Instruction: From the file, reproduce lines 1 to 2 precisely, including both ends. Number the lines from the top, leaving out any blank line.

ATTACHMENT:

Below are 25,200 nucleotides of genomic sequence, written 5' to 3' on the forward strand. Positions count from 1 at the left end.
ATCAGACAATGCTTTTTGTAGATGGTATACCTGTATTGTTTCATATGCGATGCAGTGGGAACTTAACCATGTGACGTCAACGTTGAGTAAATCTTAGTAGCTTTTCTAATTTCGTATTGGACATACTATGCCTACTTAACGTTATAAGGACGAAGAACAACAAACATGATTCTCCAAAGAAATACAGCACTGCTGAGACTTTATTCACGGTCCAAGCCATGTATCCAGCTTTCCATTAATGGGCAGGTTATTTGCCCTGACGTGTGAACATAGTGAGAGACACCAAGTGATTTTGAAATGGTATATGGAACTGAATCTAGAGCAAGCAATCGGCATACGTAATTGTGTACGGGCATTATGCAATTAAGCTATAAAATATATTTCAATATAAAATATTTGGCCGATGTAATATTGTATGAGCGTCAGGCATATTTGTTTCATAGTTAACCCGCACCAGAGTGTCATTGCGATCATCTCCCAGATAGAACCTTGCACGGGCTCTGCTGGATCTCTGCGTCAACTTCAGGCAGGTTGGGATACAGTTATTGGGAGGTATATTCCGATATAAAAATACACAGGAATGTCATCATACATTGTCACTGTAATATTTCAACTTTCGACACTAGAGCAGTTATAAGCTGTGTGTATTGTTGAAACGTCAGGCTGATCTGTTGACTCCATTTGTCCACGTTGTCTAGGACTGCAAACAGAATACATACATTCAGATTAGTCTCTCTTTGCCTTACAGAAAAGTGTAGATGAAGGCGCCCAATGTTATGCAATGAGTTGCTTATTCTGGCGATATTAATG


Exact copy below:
Below are 25,200 nucleotides of genomic sequence, written 5' to 3' on the forward strand. Positions count from 1 at the left end.
ATCAGACAATGCTTTTTGTAGATGGTATACCTGTATTGTTTCATATGCGATGCAGTGGGAACTTAACCATGTGACGTCAACGTTGAGTAAATCTTAGTAGCTTTTCTAATTTCGTATTGGACATACTATGCCTACTTAACGTTATAAGGACGAAGAACAACAAACATGATTCTCCAAAGAAATACAGCACTGCTGAGACTTTATTCACGGTCCAAGCCATGTATCCAGCTTTCCATTAATGGGCAGGTTATTTGCCCTGACGTGTGAACATAGTGAGAGACACCAAGTGATTTTGAAATGGTATATGGAACTGAATCTAGAGCAAGCAATCGGCATACGTAATTGTGTACGGGCATTATGCAATTAAGCTATAAAATATATTTCAATATAAAATATTTGGCCGATGTAATATTGTATGAGCGTCAGGCATATTTGTTTCATAGTTAACCCGCACCAGAGTGTCATTGCGATCATCTCCCAGATAGAACCTTGCACGGGCTCTGCTGGATCTCTGCGTCAACTTCAGGCAGGTTGGGATACAGTTATTGGGAGGTATATTCCGATATAAAAATACACAGGAATGTCATCATACATTGTCACTGTAATATTTCAACTTTCGACACTAGAGCAGTTATAAGCTGTGTGTATTGTTGAAACGTCAGGCTGATCTGTTGACTCCATTTGTCCACGTTGTCTAGGACTGCAAACAGAATACATACATTCAGATTAGTCTCTCTTTGCCTTACAGAAAAGTGTAGATGAAGGCGCCCAATGTTATGCAATGAGTTGCTTATTCTGGCGATATTAATG